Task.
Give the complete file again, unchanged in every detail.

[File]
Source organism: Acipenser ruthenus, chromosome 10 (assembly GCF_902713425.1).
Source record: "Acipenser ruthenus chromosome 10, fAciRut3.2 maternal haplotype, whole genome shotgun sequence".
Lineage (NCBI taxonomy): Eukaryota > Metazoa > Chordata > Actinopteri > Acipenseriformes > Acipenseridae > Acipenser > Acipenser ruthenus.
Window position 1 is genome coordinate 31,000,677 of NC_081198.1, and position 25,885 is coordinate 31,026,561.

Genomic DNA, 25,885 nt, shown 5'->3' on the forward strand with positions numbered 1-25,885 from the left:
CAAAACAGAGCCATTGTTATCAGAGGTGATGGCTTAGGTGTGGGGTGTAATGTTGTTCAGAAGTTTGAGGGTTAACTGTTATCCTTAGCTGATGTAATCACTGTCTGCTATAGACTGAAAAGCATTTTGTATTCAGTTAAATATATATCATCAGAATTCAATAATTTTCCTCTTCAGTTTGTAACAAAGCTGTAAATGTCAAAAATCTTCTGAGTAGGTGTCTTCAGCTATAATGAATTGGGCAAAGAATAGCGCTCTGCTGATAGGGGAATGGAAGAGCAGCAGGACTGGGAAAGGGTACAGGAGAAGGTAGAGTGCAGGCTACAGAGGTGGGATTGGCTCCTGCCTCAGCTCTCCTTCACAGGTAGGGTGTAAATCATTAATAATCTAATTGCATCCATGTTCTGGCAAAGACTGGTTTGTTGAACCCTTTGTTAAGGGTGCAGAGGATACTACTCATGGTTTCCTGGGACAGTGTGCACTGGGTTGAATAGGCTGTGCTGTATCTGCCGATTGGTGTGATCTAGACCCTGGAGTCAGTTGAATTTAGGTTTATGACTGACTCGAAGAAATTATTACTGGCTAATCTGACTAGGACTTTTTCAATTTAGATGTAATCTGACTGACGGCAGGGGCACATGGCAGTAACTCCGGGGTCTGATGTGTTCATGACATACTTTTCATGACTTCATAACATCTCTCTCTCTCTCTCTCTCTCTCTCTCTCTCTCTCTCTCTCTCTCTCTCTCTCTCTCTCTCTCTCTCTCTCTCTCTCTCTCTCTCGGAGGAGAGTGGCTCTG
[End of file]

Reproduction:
Source organism: Acipenser ruthenus, chromosome 10 (assembly GCF_902713425.1).
Source record: "Acipenser ruthenus chromosome 10, fAciRut3.2 maternal haplotype, whole genome shotgun sequence".
Lineage (NCBI taxonomy): Eukaryota > Metazoa > Chordata > Actinopteri > Acipenseriformes > Acipenseridae > Acipenser > Acipenser ruthenus.
Window position 1 is genome coordinate 31,000,677 of NC_081198.1, and position 25,885 is coordinate 31,026,561.

Genomic DNA, 25,885 nt, shown 5'->3' on the forward strand with positions numbered 1-25,885 from the left:
CAAAACAGAGCCATTGTTATCAGAGGTGATGGCTTAGGTGTGGGGTGTAATGTTGTTCAGAAGTTTGAGGGTTAACTGTTATCCTTAGCTGATGTAATCACTGTCTGCTATAGACTGAAAAGCATTTTGTATTCAGTTAAATATATATCATCAGAATTCAATAATTTTCCTCTTCAGTTTGTAACAAAGCTGTAAATGTCAAAAATCTTCTGAGTAGGTGTCTTCAGCTATAATGAATTGGGCAAAGAATAGCGCTCTGCTGATAGGGGAATGGAAGAGCAGCAGGACTGGGAAAGGGTACAGGAGAAGGTAGAGTGCAGGCTACAGAGGTGGGATTGGCTCCTGCCTCAGCTCTCCTTCACAGGTAGGGTGTAAATCATTAATAATCTAATTGCATCCATGTTCTGGCAAAGACTGGTTTGTTGAACCCTTTGTTAAGGGTGCAGAGGATACTACTCATGGTTTCCTGGGACAGTGTGCACTGGGTTGAATAGGCTGTGCTGTATCTGCCGATTGGTGTGATCTAGACCCTGGAGTCAGTTGAATTTAGGTTTATGACTGACTCGAAGAAATTATTACTGGCTAATCTGACTAGGACTTTTTCAATTTAGATGTAATCTGACTGACGGCAGGGGCACATGGCAGTAACTCCGGGGTCTGATGTGTTCATGACATACTTTTCATGACTTCATAACATCTCTCTCTCTCTCTCTCTCTCTCTCTCTCTCTCTCTCTCTCTCTCTCTCTCTCTCTCTCTCTCTCTCTCTCTCTCTCTCTCTCTCGGAGGAGAGTGGCTCTG